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October 10, 2013 | By Ari Bloomekatz
Beginning Friday, thousands of rainbow "ally" badges will be passed out to Los Angeles Unified teachers and staff members that they can wear to identify themselves as allies of  gay, lesbian, bisexual and transgender students. The "Out for Safe Schools" initiative coincides with National Coming Out Day on Friday and was announced Thursday by leaders of the L.A. Gay & Lesbian Center and the school district. "We want all our youth and staff to know that it is safe to be you in LAUSD," Supt.
July 18, 2013 | By The Times editorial board
Not everything that's gone wrong at Los Angeles' school of the arts is the fault of the L.A. Unified School District. Just most of it. Four years ago, in the midst of the recession, with the staff and curriculum still not in place, the district foolishly decided it would nonetheless open the school that fall. To make matters worse, then-school board President Monica Garcia wielded her considerable power to subvert the intended goal of making this a premier regional arts school, and instead turned the $232-million Cortines School of Visual and Performing Arts into a neighborhood-oriented school with 70% of the seats reserved for students who live nearby.
October 27, 2009
Re "A shot at swine flu," Editorial, Oct. 20 I take exception with your recent editorial that characterizes the Los Angeles Unified School District as not following through on this round of H1N1 vaccinations. Nothing could be further from the truth. The LAUSD has consistently worked with health officials to ensure a timely response to pandemic flu and to mitigate the spread of disease on our campuses. The LAUSD has enacted forward-thinking policies and procedures, including the current timely distribution of the small amount of H1N1 vaccine that has been made available to the district.
January 17, 2014 | By Eric Sondheimer
 The Los Angeles Unified School District has instructed its schools to cancel outdoor athletic events scheduled for Friday because of air-quality concerns with the fire in Glendora, according to district athletics spokesman Trent Cornelius.  
February 23, 1997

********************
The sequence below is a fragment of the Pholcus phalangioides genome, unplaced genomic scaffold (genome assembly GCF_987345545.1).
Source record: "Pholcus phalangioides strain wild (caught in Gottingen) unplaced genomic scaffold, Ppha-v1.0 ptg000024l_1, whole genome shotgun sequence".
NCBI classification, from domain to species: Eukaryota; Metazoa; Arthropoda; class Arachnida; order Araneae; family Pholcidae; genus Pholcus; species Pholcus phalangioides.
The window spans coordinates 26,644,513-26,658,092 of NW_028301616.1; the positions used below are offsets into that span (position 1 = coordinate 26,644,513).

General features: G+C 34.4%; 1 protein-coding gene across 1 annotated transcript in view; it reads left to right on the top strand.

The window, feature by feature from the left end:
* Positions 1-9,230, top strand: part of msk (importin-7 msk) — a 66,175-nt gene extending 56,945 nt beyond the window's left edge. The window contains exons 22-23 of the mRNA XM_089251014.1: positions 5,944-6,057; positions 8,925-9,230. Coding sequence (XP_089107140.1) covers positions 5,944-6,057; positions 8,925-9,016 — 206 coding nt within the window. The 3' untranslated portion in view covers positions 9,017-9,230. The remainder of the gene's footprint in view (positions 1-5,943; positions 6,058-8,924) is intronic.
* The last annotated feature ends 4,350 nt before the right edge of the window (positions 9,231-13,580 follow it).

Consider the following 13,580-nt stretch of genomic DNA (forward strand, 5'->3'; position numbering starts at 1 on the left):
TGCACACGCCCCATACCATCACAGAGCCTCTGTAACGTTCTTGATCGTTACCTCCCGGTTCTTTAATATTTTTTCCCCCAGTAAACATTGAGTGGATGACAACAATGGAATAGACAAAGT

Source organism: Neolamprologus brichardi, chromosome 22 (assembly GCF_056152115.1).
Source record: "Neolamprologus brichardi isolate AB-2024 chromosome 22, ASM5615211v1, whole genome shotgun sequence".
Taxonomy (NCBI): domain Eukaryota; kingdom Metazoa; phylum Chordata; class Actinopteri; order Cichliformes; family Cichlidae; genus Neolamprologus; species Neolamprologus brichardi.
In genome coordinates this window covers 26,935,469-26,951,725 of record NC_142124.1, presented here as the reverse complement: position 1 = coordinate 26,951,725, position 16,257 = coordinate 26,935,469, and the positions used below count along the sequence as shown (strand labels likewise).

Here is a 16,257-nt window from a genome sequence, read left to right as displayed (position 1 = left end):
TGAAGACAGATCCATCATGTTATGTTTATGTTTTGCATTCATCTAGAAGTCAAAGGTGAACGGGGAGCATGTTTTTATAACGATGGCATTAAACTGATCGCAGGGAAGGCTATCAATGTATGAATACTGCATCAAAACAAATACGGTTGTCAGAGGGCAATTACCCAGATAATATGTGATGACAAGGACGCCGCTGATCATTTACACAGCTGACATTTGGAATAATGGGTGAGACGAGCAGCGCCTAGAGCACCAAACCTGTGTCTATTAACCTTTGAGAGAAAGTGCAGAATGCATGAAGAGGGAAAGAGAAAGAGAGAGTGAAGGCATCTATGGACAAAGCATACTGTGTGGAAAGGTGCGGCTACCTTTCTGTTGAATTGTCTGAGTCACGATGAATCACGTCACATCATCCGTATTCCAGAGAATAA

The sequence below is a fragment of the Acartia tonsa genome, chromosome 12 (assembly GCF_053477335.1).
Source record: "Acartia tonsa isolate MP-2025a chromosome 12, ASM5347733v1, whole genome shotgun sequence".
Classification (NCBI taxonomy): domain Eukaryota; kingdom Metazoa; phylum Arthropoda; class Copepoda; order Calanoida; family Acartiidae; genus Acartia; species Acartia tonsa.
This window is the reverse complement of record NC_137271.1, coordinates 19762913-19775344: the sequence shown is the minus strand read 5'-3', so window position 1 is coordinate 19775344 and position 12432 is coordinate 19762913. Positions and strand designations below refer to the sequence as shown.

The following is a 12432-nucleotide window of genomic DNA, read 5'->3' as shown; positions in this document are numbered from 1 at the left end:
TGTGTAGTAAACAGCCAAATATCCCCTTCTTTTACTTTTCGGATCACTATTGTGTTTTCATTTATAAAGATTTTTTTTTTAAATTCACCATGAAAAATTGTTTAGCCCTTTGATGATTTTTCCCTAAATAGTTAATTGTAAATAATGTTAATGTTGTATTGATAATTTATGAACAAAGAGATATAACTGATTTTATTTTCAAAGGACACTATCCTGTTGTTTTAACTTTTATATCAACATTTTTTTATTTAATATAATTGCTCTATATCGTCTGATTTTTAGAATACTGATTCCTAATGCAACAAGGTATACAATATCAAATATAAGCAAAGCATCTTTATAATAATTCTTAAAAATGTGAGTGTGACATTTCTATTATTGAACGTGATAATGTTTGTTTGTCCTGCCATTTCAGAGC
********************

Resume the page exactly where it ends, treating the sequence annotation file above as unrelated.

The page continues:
As a co-leader of the L.A. breakup movement, I have watched closely the waste of time and resources by LAUSD, obviously at the direction of its board, to thwart the democratic will of the voters and their legislators. District lawyers and representatives have been regularly attending meetings in Sacramento, attempting to needlessly complicate the proposed procedures for even bringing forth the simplest of reorganization proposals. They have further added the requirement that any new district must comply with not only the long list of guarantees required by Sen. Tom Hayden's legislation but any other agreements that they should make in the interim.
December 12, 1999
As a teacher in the Los Angeles Unified School District, I wish to protest Michael Ramirez's Dec. 5 cartoon. Ramirez chose to depict all students who attend LAUSD as "doomed," able only to work in a fast-food restaurant, while those who can afford private school are a "success," drive a Mercedes, smoke big cigars and have the "doomed" folks as their waiters and servants. I looked around my fourth-grade classroom today, to see who was "doomed." Nobody seemed to be. All I saw was bright, capable students.
November 7, 1999
Re "We Must Think of Each Child in the LAUSD as Our Own," Commentary, Oct. 31: Howard Miller has left out one vital element that will "change the culture of public education"--parents! They must be held accountable for their child's achievement. I am a fifth-grade teacher for LAUSD near the mid-Wilshire area. I have many students who were eligible for reading intervention during our recent seven-week break. Many of these "at-risk" students, who happen to have second-grade-level language arts skills, failed to attend the three-week course.
March 10, 1996
Re "L.A. Schools to Poll Public on Bond," March 5: I can't understand why four members of the Los Angeles Unified School District Board of Education want to spend $3.2 million on a LAUSD bond campaign. Other school districts turn to their business communities for private campaign funds. Good schools mean a better local economy. But LAUSD, the district without sufficient funds for textbooks, supplies, clean campuses and one that not only hasn't given employees a raise in five years but also cut employees' pay, can spend $3.2 million on a campaign that may or may not be winnable.
May 31, 2003
Re "L.A. District Weighs Furloughs to Save Jobs," May 24: Rather than propose to place the burden of budget shortfalls upon those who work and care directly for our children, here are a few suggestions to help the LAUSD save money: (1) Return all literacy and math coaches to the classroom, where they can work directly with students. (2) Reduce all after-school staff development meetings. The vast majority of these meetings mainly "develop" the staff's ability to sit and turn their brains off instead of providing any useful ideas that can be used in the classroom.
May 21, 1994
Of the 33,378 teachers represented in "Teachers' Absenteeism Troubles L.A. District" (May 9), 20,839, or 62.4%, missed seven to nine days, or less. That's less than one day per month. And 5,364 missed no days. Zero! I've been a public schoolteacher since 1969 (in LAUSD since 1973). This year, I've been absent three days. I love my work, but I've seen everything in the classroom change. Students and teachers are now subjected to the most extraordinary distractions imaginable. An occasional "mental health" day can serve everyone.
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